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NYC mayoral race to get its first haircut

(L-R) Democratic primary candidates for Mayor of New

(L-R) Democratic primary candidates for Mayor of New York City Anthony D. Weiner, Sal F. Albanese, John C. Liu, Christine C. Quinn, William C. Thompson Jr., Erick J. Salgado, Bill de Blasio face off during a debate at the Town Hall in Manhattan. (Aug. 21, 2013) Credit: Ruth Fremson

Let the Bloomberg nostalgia begin!

You know it's coming, right? Nassau Democrats and Suffolk Republicans aren't the only ones with a busy Tuesday planned. New York City voters will narrow the D and R mayoral fields, putting a worthy mob of also-rans out of their inevitable misery.

Quinn, de Blasio, Weiner, Thompson, Liu, Albanese -- and then there will, at most, be two Democrats left. Lhota, Catsimatidis, McDonald -- a similar winnowing will occur among the Republican wannabes.

I'm not bothering to use full names here. With the campaigns most of these candidates have run, they're lucky to be mentioned at all. Here's all you need to know as the field gets its first haircut: front-runner Quinn has faded, liberal de Blasio has surged, old regular Thompson isn't dead yet, plodding Liu probably is, Albanese definitely is and self-destructive Weiner is already icy and stiff. He just doesn't know it yet. Among the R's, Lhota got the Rudy aura, Catsimatidis has the bucks and McDonald with his Doe Fund has some actual urban achievement and only the faintest hope in this field.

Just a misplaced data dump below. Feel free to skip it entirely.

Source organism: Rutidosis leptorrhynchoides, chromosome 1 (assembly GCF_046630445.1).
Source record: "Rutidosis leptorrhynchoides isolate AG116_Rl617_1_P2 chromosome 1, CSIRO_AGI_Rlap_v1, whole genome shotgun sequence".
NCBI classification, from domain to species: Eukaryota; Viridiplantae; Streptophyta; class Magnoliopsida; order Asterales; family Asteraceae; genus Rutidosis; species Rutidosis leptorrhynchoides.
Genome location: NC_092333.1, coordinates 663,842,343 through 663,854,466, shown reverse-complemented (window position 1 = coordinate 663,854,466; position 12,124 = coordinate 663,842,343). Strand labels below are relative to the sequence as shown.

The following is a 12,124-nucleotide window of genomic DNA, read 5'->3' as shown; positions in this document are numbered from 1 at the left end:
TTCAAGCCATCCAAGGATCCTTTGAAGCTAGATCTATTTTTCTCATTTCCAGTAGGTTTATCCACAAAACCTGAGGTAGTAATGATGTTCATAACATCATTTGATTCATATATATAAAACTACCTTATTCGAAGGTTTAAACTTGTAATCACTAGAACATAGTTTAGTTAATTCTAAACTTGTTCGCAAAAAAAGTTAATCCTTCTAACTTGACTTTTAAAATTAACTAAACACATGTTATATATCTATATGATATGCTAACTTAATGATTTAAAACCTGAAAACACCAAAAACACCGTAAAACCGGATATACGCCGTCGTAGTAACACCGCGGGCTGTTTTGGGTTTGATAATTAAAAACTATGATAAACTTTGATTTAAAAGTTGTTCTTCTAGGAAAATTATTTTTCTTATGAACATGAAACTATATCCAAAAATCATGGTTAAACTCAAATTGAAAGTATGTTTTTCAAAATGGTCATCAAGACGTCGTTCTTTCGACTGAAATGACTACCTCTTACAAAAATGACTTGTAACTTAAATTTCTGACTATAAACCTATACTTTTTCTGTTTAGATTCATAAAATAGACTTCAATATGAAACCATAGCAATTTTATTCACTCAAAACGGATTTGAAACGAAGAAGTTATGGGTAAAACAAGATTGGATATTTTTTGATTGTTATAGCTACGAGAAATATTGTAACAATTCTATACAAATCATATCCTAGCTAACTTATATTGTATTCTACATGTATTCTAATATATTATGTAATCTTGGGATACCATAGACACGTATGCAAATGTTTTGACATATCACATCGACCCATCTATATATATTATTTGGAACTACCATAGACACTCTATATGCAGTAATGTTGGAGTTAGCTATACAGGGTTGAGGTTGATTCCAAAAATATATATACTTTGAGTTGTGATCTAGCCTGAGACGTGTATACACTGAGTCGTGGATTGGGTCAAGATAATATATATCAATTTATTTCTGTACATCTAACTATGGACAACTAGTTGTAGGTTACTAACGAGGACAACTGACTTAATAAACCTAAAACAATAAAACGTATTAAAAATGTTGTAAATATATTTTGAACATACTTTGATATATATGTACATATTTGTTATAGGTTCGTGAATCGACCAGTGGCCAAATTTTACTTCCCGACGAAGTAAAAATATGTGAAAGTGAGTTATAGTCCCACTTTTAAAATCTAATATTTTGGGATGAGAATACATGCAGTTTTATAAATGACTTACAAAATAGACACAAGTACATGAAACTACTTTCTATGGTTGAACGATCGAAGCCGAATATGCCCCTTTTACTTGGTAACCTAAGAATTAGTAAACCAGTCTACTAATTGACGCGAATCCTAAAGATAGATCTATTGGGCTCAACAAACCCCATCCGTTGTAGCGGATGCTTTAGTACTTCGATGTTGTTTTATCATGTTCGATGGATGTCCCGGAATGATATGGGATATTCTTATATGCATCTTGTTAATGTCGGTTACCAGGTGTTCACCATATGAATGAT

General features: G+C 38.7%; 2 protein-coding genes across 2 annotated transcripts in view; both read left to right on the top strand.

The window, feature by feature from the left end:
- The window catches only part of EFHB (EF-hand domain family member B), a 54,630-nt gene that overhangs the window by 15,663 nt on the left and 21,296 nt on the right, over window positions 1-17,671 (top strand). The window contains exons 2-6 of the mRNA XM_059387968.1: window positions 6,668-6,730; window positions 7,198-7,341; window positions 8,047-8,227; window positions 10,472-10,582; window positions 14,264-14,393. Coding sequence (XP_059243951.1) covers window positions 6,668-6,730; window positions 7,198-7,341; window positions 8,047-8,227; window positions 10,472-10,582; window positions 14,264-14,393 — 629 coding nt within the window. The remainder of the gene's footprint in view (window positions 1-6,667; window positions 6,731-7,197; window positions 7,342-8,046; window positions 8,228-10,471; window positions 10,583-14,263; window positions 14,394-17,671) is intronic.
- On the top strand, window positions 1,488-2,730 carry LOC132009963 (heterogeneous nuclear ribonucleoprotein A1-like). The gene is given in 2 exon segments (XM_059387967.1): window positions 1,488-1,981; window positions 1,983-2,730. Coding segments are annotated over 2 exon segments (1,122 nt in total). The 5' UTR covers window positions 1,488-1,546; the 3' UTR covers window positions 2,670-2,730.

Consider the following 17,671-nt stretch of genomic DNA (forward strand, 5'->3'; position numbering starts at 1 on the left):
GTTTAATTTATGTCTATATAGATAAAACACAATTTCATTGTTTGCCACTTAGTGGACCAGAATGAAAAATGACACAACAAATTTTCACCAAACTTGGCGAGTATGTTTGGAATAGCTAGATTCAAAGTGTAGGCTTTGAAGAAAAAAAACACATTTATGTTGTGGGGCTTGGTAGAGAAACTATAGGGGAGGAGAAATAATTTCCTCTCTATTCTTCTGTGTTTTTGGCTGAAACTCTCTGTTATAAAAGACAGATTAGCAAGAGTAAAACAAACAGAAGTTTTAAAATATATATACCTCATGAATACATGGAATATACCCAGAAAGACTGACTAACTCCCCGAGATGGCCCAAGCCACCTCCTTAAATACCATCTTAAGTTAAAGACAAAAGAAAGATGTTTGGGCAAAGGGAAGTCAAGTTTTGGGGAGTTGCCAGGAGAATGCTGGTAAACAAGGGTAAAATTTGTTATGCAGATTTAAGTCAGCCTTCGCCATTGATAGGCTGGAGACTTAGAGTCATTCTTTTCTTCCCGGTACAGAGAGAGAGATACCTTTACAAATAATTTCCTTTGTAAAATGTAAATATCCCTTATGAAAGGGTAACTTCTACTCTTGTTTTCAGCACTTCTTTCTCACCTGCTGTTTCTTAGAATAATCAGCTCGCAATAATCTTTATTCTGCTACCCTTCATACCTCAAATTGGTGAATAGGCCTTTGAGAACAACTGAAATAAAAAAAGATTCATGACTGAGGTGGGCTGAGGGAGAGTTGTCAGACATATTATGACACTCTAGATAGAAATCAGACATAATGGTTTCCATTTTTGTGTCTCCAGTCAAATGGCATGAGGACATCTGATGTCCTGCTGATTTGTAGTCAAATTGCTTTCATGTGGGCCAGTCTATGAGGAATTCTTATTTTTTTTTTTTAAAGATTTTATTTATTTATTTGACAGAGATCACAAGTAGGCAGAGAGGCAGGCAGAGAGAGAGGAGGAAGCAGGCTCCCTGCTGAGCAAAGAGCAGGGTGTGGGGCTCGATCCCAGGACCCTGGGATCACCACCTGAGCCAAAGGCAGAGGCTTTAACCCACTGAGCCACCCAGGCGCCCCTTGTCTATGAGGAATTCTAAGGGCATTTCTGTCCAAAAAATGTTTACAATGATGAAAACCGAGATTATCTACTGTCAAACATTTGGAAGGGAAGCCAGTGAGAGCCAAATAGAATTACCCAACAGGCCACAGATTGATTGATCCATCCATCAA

Oh, and Randy Credico, a radical stand-up comedian who will be at the bottom of the Democratic pile, definitely tells the most bitingly honest jokes.

The Democratic candidates have almost all been running I'm-not-Bloomberg campaigns, knocking the incumbent mayor from the left. Trashing his stop-and-frisk policies. Bashing his charter-change third term. Portraying the headstrong billionaire mayor as a headstrong billionaire. Not one of them seeming to grasp how he managed to steer the city, mostly successfully, through 12 perilous years.

That's where this conversation is headed next.

The 2013 race for mayor of New York has been one long game of musical chairs. The candidates are still running in frantic circles. But the music is about to stop.


1. Run.

2. Win.

3. Serve.

4. Disappoint.

5. Miss.

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In industry as in academia, it's green that makes the world go 'round. As the brains behind the Pantone color-matching system and a mega-generous Hofstra alum, Lawrence Herbert knows the importance of that particular hue. Herbert's commitment to the university has piled so high, the School of Communications shall henceforth be named for him. Good for them, good for him.


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